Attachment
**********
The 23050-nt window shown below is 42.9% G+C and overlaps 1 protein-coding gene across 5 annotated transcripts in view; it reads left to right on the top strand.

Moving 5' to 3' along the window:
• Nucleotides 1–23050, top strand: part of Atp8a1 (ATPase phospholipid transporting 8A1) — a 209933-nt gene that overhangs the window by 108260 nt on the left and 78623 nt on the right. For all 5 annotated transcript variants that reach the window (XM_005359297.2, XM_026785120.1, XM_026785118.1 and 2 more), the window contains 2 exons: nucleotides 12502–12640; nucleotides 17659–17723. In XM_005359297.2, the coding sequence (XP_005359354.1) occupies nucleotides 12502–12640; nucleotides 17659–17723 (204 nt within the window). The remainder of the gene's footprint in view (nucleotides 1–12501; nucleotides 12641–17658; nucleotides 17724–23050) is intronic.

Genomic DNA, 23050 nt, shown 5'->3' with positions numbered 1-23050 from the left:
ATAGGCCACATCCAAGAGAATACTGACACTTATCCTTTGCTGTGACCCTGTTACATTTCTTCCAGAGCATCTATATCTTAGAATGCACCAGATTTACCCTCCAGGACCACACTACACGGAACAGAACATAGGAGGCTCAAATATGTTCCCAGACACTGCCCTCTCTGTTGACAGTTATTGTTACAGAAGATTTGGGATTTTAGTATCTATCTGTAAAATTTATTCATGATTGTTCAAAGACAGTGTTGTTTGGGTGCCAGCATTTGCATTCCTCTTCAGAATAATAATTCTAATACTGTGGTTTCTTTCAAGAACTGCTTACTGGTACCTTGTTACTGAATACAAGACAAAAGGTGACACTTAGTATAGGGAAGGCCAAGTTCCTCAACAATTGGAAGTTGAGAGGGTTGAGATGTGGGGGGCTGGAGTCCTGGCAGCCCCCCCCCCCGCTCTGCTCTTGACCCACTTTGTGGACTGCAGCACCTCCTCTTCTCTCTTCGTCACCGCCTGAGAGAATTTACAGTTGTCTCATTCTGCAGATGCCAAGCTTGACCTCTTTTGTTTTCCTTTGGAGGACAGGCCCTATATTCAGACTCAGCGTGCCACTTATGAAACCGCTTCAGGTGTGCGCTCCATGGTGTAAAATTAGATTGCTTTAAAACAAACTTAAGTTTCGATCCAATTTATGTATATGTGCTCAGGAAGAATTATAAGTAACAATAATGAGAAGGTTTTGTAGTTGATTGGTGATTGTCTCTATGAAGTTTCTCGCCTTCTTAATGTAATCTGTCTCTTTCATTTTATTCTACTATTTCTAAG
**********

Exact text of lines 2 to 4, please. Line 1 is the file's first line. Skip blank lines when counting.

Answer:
Moving 5' to 3' along the window:
• Nucleotides 1–23050, top strand: part of Atp8a1 (ATPase phospholipid transporting 8A1) — a 209933-nt gene that overhangs the window by 108260 nt on the left and 78623 nt on the right. For all 5 annotated transcript variants that reach the window (XM_005359297.2, XM_026785120.1, XM_026785118.1 and 2 more), the window contains 2 exons: nucleotides 12502–12640; nucleotides 17659–17723. In XM_005359297.2, the coding sequence (XP_005359354.1) occupies nucleotides 12502–12640; nucleotides 17659–17723 (204 nt within the window). The remainder of the gene's footprint in view (nucleotides 1–12501; nucleotides 12641–17658; nucleotides 17724–23050) is intronic.

Genomic DNA, 23050 nt, shown 5'->3' with positions numbered 1-23050 from the left: